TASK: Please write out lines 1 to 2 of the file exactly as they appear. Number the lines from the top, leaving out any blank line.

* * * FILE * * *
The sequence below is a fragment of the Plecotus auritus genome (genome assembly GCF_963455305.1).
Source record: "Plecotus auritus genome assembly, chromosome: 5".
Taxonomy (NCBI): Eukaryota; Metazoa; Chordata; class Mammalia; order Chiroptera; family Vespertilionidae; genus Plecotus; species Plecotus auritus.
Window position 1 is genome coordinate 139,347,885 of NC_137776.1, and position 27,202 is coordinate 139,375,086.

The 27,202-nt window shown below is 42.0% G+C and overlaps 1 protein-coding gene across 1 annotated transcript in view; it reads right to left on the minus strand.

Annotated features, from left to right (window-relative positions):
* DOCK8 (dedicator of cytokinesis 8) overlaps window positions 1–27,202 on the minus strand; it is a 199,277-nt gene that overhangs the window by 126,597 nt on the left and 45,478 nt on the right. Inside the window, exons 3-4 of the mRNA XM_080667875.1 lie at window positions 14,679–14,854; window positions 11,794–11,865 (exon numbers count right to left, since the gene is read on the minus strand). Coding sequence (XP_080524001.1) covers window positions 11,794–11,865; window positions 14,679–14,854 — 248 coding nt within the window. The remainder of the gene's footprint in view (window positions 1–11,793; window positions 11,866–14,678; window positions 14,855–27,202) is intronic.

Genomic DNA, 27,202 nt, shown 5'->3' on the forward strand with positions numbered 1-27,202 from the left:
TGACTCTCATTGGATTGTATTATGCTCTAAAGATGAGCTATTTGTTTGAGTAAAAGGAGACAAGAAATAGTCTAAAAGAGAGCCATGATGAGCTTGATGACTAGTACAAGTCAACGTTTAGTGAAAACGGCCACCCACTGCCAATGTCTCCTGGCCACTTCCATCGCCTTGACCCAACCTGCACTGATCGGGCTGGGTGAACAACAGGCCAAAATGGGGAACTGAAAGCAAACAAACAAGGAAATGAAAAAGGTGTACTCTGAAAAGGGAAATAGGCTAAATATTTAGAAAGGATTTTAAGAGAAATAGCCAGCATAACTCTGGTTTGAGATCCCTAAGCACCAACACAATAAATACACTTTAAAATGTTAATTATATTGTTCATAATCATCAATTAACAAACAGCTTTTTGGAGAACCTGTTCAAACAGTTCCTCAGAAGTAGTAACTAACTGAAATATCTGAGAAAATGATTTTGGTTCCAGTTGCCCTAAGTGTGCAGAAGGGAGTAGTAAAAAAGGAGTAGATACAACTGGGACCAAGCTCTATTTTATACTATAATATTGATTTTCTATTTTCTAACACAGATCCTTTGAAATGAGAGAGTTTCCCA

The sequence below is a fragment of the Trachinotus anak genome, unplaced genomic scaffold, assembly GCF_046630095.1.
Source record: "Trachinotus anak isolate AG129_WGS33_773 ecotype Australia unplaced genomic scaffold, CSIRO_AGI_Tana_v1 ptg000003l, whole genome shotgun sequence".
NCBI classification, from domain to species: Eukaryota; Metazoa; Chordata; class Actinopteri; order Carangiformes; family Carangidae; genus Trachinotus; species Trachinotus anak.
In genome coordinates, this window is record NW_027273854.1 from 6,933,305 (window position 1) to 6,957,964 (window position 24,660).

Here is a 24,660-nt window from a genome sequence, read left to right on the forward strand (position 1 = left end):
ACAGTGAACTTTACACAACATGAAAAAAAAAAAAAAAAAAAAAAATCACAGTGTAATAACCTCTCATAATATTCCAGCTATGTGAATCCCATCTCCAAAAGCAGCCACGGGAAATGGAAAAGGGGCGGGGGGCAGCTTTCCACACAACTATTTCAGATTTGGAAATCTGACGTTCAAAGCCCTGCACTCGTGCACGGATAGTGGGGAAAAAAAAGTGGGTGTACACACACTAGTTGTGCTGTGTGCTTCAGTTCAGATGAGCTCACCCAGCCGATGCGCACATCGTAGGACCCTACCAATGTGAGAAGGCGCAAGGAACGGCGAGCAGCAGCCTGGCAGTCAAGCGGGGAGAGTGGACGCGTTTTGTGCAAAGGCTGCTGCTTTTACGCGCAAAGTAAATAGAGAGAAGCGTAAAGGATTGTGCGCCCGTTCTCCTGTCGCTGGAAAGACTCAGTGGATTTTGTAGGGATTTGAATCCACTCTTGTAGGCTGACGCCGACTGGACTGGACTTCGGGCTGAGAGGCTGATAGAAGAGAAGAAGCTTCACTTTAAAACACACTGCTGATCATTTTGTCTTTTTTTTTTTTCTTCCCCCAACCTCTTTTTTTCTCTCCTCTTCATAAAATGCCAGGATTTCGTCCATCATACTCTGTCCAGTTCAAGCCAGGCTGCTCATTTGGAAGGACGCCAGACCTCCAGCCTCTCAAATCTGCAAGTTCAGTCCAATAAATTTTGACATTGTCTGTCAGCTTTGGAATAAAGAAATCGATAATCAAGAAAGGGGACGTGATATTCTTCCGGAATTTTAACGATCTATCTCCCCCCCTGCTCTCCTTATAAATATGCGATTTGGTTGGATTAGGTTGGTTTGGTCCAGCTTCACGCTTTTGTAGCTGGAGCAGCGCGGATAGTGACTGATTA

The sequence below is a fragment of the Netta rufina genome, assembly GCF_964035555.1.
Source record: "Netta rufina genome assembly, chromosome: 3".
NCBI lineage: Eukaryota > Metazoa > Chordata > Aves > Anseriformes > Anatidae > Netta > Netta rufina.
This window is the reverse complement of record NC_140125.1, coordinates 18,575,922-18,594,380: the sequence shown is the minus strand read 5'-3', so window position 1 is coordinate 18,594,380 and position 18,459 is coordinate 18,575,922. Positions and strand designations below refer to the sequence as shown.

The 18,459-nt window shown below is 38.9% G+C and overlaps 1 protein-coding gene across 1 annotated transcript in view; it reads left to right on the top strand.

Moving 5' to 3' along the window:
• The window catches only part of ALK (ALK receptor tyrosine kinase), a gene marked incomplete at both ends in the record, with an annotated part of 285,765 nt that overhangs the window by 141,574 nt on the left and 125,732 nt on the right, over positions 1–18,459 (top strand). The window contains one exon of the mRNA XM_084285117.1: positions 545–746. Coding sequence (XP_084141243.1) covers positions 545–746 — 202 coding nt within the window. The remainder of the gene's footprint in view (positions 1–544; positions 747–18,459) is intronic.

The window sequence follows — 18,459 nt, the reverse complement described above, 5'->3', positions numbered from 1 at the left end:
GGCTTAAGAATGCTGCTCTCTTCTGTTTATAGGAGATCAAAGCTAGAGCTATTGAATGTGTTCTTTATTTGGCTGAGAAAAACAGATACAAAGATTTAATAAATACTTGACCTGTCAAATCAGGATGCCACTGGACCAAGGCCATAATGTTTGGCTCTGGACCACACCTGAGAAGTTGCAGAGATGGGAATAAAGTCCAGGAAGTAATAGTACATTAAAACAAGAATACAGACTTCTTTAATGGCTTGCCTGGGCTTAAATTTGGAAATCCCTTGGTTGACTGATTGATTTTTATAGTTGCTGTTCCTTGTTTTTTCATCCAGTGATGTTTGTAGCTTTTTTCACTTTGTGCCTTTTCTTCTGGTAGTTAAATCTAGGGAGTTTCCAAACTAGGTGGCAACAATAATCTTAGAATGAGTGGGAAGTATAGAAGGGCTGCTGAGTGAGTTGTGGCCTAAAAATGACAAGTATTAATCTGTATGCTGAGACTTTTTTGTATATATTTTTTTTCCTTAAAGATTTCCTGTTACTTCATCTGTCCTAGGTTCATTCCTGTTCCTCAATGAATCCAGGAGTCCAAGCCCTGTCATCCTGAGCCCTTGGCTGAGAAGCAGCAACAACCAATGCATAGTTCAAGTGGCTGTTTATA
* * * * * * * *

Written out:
The sequence below is a fragment of the Plecotus auritus genome (genome assembly GCF_963455305.1).
Source record: "Plecotus auritus genome assembly, chromosome: 5".